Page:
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To the end of 1953.

1px-trans.gif, 43 bytesFollowing my trip with the Station Hockey Team to Holland and Fassberg, I arrived back at Jever to fly three times on Sunday, November 1st, totalling 2 hours and 10 minutes, including 15 minutes IF. The weather was clamping down with the onset of winter but the usual ranging and tracking exercises were carried out, as was a tail chase following battle formation practice. In increasing cloud, the final sortie of the day involved battle and close formation work.
1px-trans.gif, 43 bytesI did not fly the next day, but the day after, following 40 minutes aerobatics, I was detailed to fly to Gütersloh with some letters from our Station Commander and, for the second time in my life, to deliver a Senior Air Staff Officer's pyjamas back to him after he had forgotten to pack them during a recent visit. There was no problem with the 25 minute flight there, but before the ground part of my mission was accomplished the weather closed in and Gütersloh airfield closed down. Fortunately I had my beret with me, but that was all. Using borrowed items from other Officers I spent the night in the Orderly Officer's room in the Mess. Next day the weather lifted a little and I was allowed to return, taking half an hour, with 10 minutes instrument flying in dense cloud on the way. The aircraft I used for this sortie, a Mk 5, was VV221 which I had previously flown at Pembrey and, in its earlier days, was used when the original Pilot's Notes were written up at Hullavington in 1948.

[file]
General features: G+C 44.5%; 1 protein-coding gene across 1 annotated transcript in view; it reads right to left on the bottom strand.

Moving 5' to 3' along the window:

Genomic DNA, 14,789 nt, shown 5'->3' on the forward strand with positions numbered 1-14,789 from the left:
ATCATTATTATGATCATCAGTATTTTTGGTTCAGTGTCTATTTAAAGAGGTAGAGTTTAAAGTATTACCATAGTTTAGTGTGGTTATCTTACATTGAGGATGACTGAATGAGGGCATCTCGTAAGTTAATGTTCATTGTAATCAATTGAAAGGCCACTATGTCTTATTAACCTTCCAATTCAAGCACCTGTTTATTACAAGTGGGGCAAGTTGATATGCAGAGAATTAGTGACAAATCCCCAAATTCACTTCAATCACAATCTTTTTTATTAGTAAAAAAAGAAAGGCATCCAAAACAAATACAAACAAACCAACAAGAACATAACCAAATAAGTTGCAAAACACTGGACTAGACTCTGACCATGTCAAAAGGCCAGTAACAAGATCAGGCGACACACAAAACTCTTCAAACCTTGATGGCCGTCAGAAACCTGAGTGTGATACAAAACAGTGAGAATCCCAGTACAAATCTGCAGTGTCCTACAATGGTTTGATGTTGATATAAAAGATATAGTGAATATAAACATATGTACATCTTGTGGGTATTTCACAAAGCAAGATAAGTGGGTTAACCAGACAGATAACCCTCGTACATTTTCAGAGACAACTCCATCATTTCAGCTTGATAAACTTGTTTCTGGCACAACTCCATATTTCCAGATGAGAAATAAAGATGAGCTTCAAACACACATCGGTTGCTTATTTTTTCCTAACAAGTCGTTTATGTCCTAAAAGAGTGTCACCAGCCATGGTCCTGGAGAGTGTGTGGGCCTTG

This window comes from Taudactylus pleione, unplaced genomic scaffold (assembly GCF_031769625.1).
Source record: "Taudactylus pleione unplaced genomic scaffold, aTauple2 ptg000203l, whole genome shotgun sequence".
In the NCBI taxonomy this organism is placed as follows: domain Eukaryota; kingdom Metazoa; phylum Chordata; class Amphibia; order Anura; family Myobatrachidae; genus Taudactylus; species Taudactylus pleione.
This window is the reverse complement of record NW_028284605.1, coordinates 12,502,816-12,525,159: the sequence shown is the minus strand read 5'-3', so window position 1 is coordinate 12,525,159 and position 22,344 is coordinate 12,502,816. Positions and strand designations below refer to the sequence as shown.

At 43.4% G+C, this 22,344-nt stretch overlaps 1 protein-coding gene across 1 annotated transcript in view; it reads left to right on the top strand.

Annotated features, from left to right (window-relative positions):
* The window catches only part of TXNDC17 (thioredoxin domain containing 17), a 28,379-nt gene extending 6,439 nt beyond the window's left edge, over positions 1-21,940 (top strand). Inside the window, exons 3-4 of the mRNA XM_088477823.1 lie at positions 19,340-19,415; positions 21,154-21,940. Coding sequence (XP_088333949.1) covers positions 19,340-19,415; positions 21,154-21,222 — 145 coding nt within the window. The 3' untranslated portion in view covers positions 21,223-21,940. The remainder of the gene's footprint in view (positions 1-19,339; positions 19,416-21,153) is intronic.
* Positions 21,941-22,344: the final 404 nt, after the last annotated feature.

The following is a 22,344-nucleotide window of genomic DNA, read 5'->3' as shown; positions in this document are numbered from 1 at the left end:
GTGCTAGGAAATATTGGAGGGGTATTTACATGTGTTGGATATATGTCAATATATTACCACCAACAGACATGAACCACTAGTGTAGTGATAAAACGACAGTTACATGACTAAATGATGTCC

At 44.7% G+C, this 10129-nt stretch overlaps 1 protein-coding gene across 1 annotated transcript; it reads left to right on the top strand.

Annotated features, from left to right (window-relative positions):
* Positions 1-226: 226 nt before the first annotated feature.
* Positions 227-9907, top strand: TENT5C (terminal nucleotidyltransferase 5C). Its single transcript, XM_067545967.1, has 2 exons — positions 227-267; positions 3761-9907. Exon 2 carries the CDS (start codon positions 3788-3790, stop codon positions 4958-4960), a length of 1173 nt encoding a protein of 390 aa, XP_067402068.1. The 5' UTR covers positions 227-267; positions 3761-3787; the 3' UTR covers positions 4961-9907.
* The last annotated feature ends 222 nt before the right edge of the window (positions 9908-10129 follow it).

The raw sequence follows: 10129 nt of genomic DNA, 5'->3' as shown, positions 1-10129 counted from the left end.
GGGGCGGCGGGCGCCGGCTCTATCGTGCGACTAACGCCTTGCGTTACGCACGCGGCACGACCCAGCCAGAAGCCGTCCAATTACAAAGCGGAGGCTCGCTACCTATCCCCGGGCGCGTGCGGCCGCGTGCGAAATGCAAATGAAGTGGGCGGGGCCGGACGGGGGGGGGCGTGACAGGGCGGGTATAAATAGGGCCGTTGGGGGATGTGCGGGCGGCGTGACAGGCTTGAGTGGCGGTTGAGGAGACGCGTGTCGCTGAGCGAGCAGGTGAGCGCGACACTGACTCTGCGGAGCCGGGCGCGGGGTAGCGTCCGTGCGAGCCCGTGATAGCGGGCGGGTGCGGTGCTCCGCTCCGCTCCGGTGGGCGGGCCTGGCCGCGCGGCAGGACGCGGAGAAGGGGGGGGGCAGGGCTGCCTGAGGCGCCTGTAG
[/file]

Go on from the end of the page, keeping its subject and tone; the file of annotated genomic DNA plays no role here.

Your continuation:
1px-trans.gif, 43 bytesI flew 3 battle formation sorties on the day I set off for Berlin with the Hockey Team. On return I flew dual in a Meteor with my Flight Commander who showed me the Meppen air-to-ground firing range, close to the Dutch border. Other Squadron pilots had flown many live-firing sorties there since my arrival. It would soon be my turn. That evening I flew my first night flight from Jever, primarily to see what could be seen in the area after dark.
1px-trans.gif, 43 bytesWinter weather prevented almost all flying for the next fortnight during which, had I not signed on for a Short Service Commission, I would have completed my National Service and been demobbed. I was very happy with what I was doing.
1px-trans.gif, 43 bytesThe bad weather didn't stop us 4sqnpic167.jpg, 18144 bytes using the parade ground, nearly wearing our legs down to stumps on it. We were practising as a Supporting
Squadron for the parade to be held
at the time of the presentation of their
Standard to Squadron by Marshal of
the Royal Air Force, Sir John
1px-trans.gif, 43 bytesOn the day of the parade,
Friday, 20th November the weather
was kind, and I found myself not on
parade but assisting with showing
invited VIPs and guests to their
places as spectators. I then became a
spectator as well.
1px-trans.gif, 43 bytesWith the parade over, the
Standard was marched to the
Officers Mess for display. An
excellent and very relaxed formal
luncheon then took place, with guests
and all Jever
1px-trans.gif, 43 bytesThe embroidered silk Squadron Standard on
1px-trans.gif, 43 bytesdisplay in the Officers Mess dining-room.
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1px-trans.gif, 43 bytes